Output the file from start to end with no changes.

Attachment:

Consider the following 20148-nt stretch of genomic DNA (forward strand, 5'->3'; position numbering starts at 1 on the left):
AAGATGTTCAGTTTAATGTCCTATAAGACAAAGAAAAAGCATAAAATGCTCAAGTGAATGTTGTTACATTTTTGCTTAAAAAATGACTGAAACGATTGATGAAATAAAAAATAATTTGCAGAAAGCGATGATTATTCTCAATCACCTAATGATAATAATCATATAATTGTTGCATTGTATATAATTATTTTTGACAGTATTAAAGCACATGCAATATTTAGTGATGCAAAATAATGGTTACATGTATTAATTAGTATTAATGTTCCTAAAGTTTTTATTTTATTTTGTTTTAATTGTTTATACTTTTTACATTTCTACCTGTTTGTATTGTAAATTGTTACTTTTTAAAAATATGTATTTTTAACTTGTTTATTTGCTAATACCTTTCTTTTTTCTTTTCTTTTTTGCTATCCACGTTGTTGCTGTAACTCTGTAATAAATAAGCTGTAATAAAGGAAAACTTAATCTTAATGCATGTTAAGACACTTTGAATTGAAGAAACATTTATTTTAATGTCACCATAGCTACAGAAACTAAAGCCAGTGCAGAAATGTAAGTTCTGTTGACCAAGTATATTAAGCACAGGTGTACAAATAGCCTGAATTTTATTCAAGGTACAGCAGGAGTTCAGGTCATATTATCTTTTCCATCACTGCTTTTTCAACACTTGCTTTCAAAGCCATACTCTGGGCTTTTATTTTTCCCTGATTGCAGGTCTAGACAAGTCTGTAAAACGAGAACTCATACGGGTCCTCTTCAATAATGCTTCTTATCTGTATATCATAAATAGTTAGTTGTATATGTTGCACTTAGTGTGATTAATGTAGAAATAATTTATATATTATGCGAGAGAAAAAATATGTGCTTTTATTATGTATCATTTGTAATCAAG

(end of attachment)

Consider the following 20148-nt stretch of genomic DNA (forward strand, 5'->3'; position numbering starts at 1 on the left):
AAGATGTTCAGTTTAATGTCCTATAAGACAAAGAAAAAGCATAAAATGCTCAAGTGAATGTTGTTACATTTTTGCTTAAAAAATGACTGAAACGATTGATGAAATAAAAAATAATTTGCAGAAAGCGATGATTATTCTCAATCACCTAATGATAATAATCATATAATTGTTGCATTGTATATAATTATTTTTGACAGTATTAAAGCACATGCAATATTTAGTGATGCAAAATAATGGTTACATGTATTAATTAGTATTAATGTTCCTAAAGTTTTTATTTTATTTTGTTTTAATTGTTTATACTTTTTACATTTCTACCTGTTTGTATTGTAAATTGTTACTTTTTAAAAATATGTATTTTTAACTTGTTTATTTGCTAATACCTTTCTTTTTTCTTTTCTTTTTTGCTATCCACGTTGTTGCTGTAACTCTGTAATAAATAAGCTGTAATAAAGGAAAACTTAATCTTAATGCATGTTAAGACACTTTGAATTGAAGAAACATTTATTTTAATGTCACCATAGCTACAGAAACTAAAGCCAGTGCAGAAATGTAAGTTCTGTTGACCAAGTATATTAAGCACAGGTGTACAAATAGCCTGAATTTTATTCAAGGTACAGCAGGAGTTCAGGTCATATTATCTTTTCCATCACTGCTTTTTCAACACTTGCTTTCAAAGCCATACTCTGGGCTTTTATTTTTCCCTGATTGCAGGTCTAGACAAGTCTGTAAAACGAGAACTCATACGGGTCCTCTTCAATAATGCTTCTTATCTGTATATCATAAATAGTTAGTTGTATATGTTGCACTTAGTGTGATTAATGTAGAAATAATTTATATATTATGCGAGAGAAAAAATATGTGCTTTTATTATGTATCATTTGTAATCAAG